Writer Lois H. Gresh is one of the rare people working today who has not only been lauded by critics and peers (nominations for the Bram Stoker, Nebula, Theodore Sturgeon, and International Horror Guild Awards) but has reached the New York Times Bestseller List multiple times. Lois is known for SF, The Weird, Horror, YA and also her Companion books for other popular worlds. Her latest hot seller is DARK FUSIONS: WHERE MONSTERS LURK!Continue reading
BVC’s Vonda N. McIntyre was recently interviewed by a student in a seminar on feminist science fiction at the University of Oregon. The interview, available here, was conducted by Quintin Kreth, who studied Vonda’s life, correspondence, and work as a … Continue reading
Jill Zeller was determined to become a writer ever since her fifth grade play was a flop (let’s just say that no one was yelling “Author, author!”) Millions of words later, she’s still writing both novels and short stories in a myriad of worlds and genres. Her first release from Book View Cafe, the zombie tale Bijou, is creepy in a way that only a woman writing medical thrillers and horror could dream up.Continue reading
Marion Zimmer Bradley was a powerhouse in the fantasy and science fiction world, where her Darkover series became a publishing phenomenon, and her novel Mists of Avalon was a New York Times Bestseller. Book View Cafe is delighted to have the Marion Zimmer Bradley Literary Works Trust as a member.Continue reading
Patricia Burroughs—Pooks—began her writing career in romance with five published novels. including Scandalous and La Desperada. She received nominations and recognition from RT Reviews and was a Finalist for the Romance Writers of America’s Rita Award.
Then she got lured over to the dark side…screenwriting.Continue reading
Laura Anne Gilman. Writer. Editor. Tired Person.
This has been Laura Anne Gilman’s tag line forever, and with good reason. She does enough work for three people—she’s worked for major New York publishing houses and start-ups, including running the successful ROC Line; she has a flourishing editing business, and writes under both her own name (fantasy, SF, urban fantasy, YA) and L.A. Kornesky (mysteries).Continue reading
Leah Cutter has always known that she wanted to be a writer. She just wasn’t sure how she was going to get there. So she sensibly went forth to explore the world, digging at an archaeological dig in England, teaching English in Hungary and Taiwan, and then bar tending in Thailand. Finally the kernel of a story demanded that she bring it forth—and she put a great deal of effort and several years into fine-tuning both the idea and her skills as a novelist.Continue reading
Writer Shannon Page spent her elementary school years living on a back-to-the-land commune in northern California. The commune had two board games (Monopoly and Scrabble) and a deck of cards. And books.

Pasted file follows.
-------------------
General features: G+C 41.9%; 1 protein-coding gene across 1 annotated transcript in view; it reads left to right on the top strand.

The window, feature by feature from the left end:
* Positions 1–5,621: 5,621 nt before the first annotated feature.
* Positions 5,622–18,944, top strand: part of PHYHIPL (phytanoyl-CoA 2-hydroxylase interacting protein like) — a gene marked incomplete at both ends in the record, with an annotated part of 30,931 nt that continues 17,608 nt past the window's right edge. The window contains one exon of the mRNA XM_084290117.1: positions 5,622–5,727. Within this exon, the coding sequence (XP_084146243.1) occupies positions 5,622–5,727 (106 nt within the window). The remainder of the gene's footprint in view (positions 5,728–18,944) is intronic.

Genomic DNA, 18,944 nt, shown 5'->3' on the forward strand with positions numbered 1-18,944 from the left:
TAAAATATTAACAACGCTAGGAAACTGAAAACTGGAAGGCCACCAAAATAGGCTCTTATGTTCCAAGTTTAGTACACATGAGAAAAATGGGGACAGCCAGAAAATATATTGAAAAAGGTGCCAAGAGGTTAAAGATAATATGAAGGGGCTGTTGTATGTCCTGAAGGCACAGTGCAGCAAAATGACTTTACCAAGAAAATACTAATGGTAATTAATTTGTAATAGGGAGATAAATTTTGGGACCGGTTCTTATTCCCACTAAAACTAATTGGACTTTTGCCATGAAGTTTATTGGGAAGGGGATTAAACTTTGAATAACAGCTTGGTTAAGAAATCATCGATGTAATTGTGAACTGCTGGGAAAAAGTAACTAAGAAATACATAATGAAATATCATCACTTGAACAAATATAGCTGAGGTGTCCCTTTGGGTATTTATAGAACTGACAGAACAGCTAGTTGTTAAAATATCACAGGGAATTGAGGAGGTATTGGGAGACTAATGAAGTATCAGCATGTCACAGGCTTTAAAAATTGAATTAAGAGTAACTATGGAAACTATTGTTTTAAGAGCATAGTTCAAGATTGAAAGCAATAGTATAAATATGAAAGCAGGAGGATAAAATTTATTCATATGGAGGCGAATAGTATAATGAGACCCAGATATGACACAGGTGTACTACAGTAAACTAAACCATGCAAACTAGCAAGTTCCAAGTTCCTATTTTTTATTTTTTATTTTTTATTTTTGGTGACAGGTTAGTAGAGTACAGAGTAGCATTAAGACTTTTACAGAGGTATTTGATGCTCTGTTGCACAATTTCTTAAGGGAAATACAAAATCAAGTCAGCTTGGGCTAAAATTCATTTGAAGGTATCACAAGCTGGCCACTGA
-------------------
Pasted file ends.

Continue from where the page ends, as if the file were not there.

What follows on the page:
“So basically I read. I read everything I could get my hands on—from school, from the library, a few very precious books I was privileged to own, magazines my parents certainly didn’t know they’d left where I could find them—and I told myself stories. I played out in the meadow with tiny ceramic figurines (small enough to drive around in Matchbox cars), who all had names and stories and personalities and histories. I had a vivid imagination and a rich fantasy life. I was a weird kid at school—didn’t fit in at all with the farmer’s kids, who had electricity and telephones at home, and got to eat meat and processed foods, and spend the night at each other’s houses. I was chosen last for PE teams and first for spelling bees. What else could I become but a writer?”Continue reading
“I first started thinking about editing during the years when I’d visit Marion Zimmer Bradley on a regular basis. I helped read slush for her magazine (MZB’s Fantasy Magazine) and we’d talk. I got a “behind the scenes” look at what she looked for and why, and how she handled rejection letters. She taught me that the work of an editor isn’t mysterious, in part because her own tastes were so definite. A story could be perfectly good but not suit the anthology or magazine she was reading for, or might do both but not “catch fire” for her.”Continue reading
In childhood Doranna Durgin was a writerly sort of tomboy. When people suggested she put down her book or notebook and go outside and play, she did indeed go outside—and climbed a tree to quietly continue her reading or writing. Her odyssey into professional writing has produced over 40 novels, in genres such as mystery, SF/F, action-romance, paranormal, and franchise worlds such as Star Trek and Angel. Durgin has also written more than a few essays and short stories.Continue reading